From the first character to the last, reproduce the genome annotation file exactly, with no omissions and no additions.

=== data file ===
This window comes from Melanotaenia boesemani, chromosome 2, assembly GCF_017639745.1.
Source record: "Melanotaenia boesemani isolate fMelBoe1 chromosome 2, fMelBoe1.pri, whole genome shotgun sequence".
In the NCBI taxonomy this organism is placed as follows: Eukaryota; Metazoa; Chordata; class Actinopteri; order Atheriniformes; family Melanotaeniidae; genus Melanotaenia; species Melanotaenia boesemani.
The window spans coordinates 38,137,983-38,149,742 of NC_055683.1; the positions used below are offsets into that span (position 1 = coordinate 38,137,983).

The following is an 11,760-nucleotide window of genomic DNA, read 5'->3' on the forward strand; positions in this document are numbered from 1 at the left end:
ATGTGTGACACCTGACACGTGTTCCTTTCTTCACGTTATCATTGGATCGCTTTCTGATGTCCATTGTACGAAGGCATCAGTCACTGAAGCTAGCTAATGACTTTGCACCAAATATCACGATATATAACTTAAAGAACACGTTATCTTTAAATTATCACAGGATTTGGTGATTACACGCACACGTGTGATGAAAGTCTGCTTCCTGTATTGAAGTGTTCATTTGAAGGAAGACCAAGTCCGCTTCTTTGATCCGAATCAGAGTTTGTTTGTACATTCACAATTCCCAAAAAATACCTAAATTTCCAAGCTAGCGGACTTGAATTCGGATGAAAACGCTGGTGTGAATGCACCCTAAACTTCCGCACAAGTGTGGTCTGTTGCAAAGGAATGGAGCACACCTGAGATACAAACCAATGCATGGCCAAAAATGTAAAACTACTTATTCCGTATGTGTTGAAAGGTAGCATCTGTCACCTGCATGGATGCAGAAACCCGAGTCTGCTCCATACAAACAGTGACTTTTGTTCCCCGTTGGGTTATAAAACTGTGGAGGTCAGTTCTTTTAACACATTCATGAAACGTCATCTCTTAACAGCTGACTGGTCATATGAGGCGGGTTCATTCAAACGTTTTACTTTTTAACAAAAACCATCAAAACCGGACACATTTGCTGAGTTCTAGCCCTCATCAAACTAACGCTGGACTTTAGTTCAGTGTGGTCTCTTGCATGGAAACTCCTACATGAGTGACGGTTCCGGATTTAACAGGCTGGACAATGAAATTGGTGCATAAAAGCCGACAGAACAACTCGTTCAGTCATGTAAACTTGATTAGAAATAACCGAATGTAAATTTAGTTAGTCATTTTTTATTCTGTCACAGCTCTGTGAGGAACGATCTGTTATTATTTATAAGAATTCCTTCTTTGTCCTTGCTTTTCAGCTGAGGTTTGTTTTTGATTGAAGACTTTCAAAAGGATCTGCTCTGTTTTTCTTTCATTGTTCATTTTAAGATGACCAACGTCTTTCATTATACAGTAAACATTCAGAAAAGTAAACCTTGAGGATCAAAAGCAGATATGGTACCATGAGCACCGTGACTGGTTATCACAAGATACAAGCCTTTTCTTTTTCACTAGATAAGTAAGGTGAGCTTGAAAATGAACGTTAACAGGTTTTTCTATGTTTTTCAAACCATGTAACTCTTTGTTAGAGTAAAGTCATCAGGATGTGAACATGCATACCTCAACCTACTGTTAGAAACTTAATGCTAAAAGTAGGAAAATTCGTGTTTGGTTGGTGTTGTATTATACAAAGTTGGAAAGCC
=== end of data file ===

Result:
This window comes from Melanotaenia boesemani, chromosome 2, assembly GCF_017639745.1.
Source record: "Melanotaenia boesemani isolate fMelBoe1 chromosome 2, fMelBoe1.pri, whole genome shotgun sequence".
In the NCBI taxonomy this organism is placed as follows: Eukaryota; Metazoa; Chordata; class Actinopteri; order Atheriniformes; family Melanotaeniidae; genus Melanotaenia; species Melanotaenia boesemani.
The window spans coordinates 38,137,983-38,149,742 of NC_055683.1; the positions used below are offsets into that span (position 1 = coordinate 38,137,983).

The following is an 11,760-nucleotide window of genomic DNA, read 5'->3' on the forward strand; positions in this document are numbered from 1 at the left end:
ATGTGTGACACCTGACACGTGTTCCTTTCTTCACGTTATCATTGGATCGCTTTCTGATGTCCATTGTACGAAGGCATCAGTCACTGAAGCTAGCTAATGACTTTGCACCAAATATCACGATATATAACTTAAAGAACACGTTATCTTTAAATTATCACAGGATTTGGTGATTACACGCACACGTGTGATGAAAGTCTGCTTCCTGTATTGAAGTGTTCATTTGAAGGAAGACCAAGTCCGCTTCTTTGATCCGAATCAGAGTTTGTTTGTACATTCACAATTCCCAAAAAATACCTAAATTTCCAAGCTAGCGGACTTGAATTCGGATGAAAACGCTGGTGTGAATGCACCCTAAACTTCCGCACAAGTGTGGTCTGTTGCAAAGGAATGGAGCACACCTGAGATACAAACCAATGCATGGCCAAAAATGTAAAACTACTTATTCCGTATGTGTTGAAAGGTAGCATCTGTCACCTGCATGGATGCAGAAACCCGAGTCTGCTCCATACAAACAGTGACTTTTGTTCCCCGTTGGGTTATAAAACTGTGGAGGTCAGTTCTTTTAACACATTCATGAAACGTCATCTCTTAACAGCTGACTGGTCATATGAGGCGGGTTCATTCAAACGTTTTACTTTTTAACAAAAACCATCAAAACCGGACACATTTGCTGAGTTCTAGCCCTCATCAAACTAACGCTGGACTTTAGTTCAGTGTGGTCTCTTGCATGGAAACTCCTACATGAGTGACGGTTCCGGATTTAACAGGCTGGACAATGAAATTGGTGCATAAAAGCCGACAGAACAACTCGTTCAGTCATGTAAACTTGATTAGAAATAACCGAATGTAAATTTAGTTAGTCATTTTTTATTCTGTCACAGCTCTGTGAGGAACGATCTGTTATTATTTATAAGAATTCCTTCTTTGTCCTTGCTTTTCAGCTGAGGTTTGTTTTTGATTGAAGACTTTCAAAAGGATCTGCTCTGTTTTTCTTTCATTGTTCATTTTAAGATGACCAACGTCTTTCATTATACAGTAAACATTCAGAAAAGTAAACCTTGAGGATCAAAAGCAGATATGGTACCATGAGCACCGTGACTGGTTATCACAAGATACAAGCCTTTTCTTTTTCACTAGATAAGTAAGGTGAGCTTGAAAATGAACGTTAACAGGTTTTTCTATGTTTTTCAAACCATGTAACTCTTTGTTAGAGTAAAGTCATCAGGATGTGAACATGCATACCTCAACCTACTGTTAGAAACTTAATGCTAAAAGTAGGAAAATTCGTGTTTGGTTGGTGTTGTATTATACAAAGTTGGAAAGCC